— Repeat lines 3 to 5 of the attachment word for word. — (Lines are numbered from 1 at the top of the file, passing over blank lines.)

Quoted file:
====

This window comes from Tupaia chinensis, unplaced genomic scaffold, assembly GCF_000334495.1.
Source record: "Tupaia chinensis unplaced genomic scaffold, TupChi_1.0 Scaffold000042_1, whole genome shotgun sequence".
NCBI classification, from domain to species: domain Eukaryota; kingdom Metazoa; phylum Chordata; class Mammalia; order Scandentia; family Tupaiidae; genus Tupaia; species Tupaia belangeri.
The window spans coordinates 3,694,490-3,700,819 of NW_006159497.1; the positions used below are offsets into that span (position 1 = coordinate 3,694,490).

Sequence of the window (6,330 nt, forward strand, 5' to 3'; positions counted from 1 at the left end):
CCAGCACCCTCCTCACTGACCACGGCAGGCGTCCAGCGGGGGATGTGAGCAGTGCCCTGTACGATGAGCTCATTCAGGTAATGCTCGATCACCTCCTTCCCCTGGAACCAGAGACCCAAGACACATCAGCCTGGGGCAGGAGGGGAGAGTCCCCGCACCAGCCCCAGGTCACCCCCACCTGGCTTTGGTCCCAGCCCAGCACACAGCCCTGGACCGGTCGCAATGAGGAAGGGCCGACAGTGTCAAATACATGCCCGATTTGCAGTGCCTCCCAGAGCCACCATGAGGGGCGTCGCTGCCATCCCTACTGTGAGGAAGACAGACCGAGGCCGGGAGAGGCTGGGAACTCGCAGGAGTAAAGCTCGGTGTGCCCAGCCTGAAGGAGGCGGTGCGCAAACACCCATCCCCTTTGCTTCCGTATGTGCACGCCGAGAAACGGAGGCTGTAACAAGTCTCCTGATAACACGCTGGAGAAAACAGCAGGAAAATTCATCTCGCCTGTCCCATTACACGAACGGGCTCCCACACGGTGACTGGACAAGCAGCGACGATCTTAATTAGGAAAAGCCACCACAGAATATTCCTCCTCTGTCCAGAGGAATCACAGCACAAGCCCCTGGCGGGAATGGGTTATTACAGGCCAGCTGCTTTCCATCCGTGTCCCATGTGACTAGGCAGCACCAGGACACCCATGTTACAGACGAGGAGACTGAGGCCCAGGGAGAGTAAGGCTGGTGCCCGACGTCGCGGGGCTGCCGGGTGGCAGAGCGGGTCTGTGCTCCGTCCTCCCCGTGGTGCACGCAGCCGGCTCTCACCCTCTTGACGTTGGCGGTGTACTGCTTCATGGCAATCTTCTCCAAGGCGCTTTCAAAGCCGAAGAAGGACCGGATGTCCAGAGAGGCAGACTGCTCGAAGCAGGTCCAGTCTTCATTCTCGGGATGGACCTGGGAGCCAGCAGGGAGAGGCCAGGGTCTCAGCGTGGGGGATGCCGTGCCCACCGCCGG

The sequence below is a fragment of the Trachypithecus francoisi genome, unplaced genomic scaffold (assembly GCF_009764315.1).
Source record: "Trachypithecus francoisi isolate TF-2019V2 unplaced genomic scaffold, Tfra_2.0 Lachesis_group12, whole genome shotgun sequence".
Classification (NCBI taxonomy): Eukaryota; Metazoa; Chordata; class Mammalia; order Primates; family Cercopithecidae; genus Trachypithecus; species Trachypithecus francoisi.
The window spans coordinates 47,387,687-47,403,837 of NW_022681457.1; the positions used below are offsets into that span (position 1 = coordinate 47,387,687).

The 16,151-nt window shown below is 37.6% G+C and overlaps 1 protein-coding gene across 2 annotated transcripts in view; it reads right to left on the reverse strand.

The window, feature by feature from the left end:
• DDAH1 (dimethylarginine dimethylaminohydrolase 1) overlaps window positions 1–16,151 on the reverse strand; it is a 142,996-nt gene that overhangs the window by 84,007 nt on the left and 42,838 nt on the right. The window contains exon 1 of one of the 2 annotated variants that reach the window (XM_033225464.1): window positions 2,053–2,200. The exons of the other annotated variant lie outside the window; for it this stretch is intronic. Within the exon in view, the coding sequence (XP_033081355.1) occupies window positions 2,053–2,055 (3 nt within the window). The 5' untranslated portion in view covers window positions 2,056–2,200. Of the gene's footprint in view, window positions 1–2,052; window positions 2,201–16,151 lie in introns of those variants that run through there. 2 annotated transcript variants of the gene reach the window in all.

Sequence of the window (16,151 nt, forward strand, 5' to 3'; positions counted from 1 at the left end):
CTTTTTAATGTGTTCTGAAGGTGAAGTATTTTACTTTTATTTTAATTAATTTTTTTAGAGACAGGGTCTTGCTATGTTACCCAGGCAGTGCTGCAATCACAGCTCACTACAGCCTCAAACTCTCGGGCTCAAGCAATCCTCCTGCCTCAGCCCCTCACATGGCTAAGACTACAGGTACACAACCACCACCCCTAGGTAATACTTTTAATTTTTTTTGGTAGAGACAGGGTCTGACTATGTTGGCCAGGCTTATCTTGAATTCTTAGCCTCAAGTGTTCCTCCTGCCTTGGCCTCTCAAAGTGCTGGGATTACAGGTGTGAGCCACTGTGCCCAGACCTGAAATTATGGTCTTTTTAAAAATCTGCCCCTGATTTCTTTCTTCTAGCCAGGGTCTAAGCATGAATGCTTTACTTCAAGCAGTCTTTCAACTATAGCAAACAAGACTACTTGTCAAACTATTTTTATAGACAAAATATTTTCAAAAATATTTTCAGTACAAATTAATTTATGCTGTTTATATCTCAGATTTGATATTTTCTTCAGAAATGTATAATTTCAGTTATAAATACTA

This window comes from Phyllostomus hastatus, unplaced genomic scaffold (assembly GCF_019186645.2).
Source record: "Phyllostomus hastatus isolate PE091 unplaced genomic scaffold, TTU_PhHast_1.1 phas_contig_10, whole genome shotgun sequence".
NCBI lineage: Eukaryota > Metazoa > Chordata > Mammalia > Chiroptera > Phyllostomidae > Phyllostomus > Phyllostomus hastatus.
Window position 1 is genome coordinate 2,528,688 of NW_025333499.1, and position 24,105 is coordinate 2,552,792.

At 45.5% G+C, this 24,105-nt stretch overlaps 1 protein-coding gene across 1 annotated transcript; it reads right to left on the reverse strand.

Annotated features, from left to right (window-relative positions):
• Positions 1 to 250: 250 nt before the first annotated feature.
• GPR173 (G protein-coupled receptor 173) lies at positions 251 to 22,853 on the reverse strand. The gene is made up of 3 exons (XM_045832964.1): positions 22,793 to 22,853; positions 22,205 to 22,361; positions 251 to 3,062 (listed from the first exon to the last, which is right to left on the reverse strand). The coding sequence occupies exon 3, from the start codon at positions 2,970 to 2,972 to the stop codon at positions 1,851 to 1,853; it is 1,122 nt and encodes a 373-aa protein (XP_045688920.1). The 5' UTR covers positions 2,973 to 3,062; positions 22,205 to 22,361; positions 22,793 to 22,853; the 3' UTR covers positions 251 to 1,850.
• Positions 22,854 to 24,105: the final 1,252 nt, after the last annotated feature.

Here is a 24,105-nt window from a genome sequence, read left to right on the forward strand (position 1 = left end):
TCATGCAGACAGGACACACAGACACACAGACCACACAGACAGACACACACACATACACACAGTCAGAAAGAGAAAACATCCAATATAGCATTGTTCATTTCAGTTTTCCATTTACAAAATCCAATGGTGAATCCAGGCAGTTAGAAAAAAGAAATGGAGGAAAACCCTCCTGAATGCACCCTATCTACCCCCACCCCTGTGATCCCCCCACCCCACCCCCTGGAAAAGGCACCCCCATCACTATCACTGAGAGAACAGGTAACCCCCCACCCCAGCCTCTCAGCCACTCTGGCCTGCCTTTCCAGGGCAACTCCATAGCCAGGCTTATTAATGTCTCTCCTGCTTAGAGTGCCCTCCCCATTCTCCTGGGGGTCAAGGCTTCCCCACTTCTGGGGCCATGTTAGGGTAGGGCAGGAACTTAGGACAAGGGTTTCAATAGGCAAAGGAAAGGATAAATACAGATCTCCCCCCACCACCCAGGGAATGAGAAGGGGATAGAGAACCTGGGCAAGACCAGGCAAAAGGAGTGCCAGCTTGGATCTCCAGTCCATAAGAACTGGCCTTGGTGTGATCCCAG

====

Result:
NCBI classification, from domain to species: domain Eukaryota; kingdom Metazoa; phylum Chordata; class Mammalia; order Scandentia; family Tupaiidae; genus Tupaia; species Tupaia belangeri.
The window spans coordinates 3,694,490-3,700,819 of NW_006159497.1; the positions used below are offsets into that span (position 1 = coordinate 3,694,490).

Sequence of the window (6,330 nt, forward strand, 5' to 3'; positions counted from 1 at the left end):